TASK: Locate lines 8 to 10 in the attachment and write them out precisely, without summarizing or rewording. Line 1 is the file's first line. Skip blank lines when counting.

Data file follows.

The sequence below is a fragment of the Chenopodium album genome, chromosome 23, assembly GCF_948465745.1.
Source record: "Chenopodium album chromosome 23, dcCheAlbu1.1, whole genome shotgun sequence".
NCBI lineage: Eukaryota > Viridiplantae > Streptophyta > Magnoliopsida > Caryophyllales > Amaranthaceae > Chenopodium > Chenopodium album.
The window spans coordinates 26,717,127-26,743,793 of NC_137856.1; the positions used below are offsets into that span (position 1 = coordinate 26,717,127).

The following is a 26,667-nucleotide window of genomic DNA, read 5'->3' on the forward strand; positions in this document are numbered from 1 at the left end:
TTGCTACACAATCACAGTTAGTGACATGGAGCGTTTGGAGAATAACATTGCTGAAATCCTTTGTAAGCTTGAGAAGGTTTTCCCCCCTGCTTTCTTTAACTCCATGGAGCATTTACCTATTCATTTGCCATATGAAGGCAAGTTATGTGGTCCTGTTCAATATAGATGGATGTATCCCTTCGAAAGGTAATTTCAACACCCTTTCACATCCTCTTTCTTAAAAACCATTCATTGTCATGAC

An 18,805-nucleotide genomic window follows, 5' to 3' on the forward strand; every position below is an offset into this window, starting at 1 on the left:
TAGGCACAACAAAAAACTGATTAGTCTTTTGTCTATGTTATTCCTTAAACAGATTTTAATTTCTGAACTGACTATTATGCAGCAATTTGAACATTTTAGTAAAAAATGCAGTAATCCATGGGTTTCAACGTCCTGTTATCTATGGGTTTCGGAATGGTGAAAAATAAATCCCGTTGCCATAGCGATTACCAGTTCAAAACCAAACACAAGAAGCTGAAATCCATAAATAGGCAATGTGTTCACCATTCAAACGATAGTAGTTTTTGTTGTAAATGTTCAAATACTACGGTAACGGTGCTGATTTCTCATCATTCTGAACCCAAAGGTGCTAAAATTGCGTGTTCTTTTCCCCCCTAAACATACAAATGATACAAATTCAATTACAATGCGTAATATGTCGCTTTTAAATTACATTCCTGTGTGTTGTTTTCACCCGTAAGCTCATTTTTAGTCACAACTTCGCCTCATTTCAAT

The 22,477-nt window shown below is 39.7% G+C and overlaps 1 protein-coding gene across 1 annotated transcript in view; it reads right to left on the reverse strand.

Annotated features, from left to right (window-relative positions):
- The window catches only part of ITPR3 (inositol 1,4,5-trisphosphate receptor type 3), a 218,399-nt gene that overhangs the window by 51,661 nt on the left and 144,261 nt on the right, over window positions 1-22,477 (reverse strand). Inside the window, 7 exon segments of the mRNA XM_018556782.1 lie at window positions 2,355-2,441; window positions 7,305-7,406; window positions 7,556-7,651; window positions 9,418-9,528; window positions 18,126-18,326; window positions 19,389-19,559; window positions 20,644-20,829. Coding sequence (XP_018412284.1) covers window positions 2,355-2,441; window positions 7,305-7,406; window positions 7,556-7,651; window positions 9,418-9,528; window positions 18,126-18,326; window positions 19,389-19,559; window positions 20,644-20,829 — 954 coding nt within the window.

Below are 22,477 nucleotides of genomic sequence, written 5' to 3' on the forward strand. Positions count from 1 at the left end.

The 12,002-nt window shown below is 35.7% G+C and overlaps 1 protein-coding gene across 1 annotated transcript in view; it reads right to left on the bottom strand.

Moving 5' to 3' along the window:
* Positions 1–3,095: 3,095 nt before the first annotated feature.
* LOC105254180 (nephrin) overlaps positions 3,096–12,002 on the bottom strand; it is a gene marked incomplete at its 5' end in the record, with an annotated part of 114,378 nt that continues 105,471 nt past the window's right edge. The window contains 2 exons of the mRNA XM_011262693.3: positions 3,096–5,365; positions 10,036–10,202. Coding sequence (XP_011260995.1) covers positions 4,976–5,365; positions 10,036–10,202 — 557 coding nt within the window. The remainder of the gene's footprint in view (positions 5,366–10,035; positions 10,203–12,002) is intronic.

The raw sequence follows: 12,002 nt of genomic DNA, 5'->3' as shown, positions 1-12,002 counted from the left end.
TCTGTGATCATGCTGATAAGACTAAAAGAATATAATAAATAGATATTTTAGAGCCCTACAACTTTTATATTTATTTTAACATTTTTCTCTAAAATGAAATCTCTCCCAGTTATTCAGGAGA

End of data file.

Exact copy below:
TAGGCACAACAAAAAACTGATTAGTCTTTTGTCTATGTTATTCCTTAAACAGATTTTAATTTCTGAACTGACTATTATGCAGCAATTTGAACATTTTAGTAAAAAATGCAGTAATCCATGGGTTTCAACGTCCTGTTATCTATGGGTTTCGGAATGGTGAAAAATAAATCCCGTTGCCATAGCGATTACCAGTTCAAAACCAAACACAAGAAGCTGAAATCCATAAATAGGCAATGTGTTCACCATTCAAACGATAGTAGTTTTTGTTGTAAATGTTCAAATACTACGGTAACGGTGCTGATTTCTCATCATTCTGAACCCAAAGGTGCTAAAATTGCGTGTTCTTTTCCCCCCTAAACATACAAATGATACAAATTCAATTACAATGCGTAATATGTCGCTTTTAAATTACATTCCTGTGTGTTGTTTTCACCCGTAAGCTCATTTTTAGTCACAACTTCGCCTCATTTCAAT

The 22,477-nt window shown below is 39.7% G+C and overlaps 1 protein-coding gene across 1 annotated transcript in view; it reads right to left on the reverse strand.

Annotated features, from left to right (window-relative positions):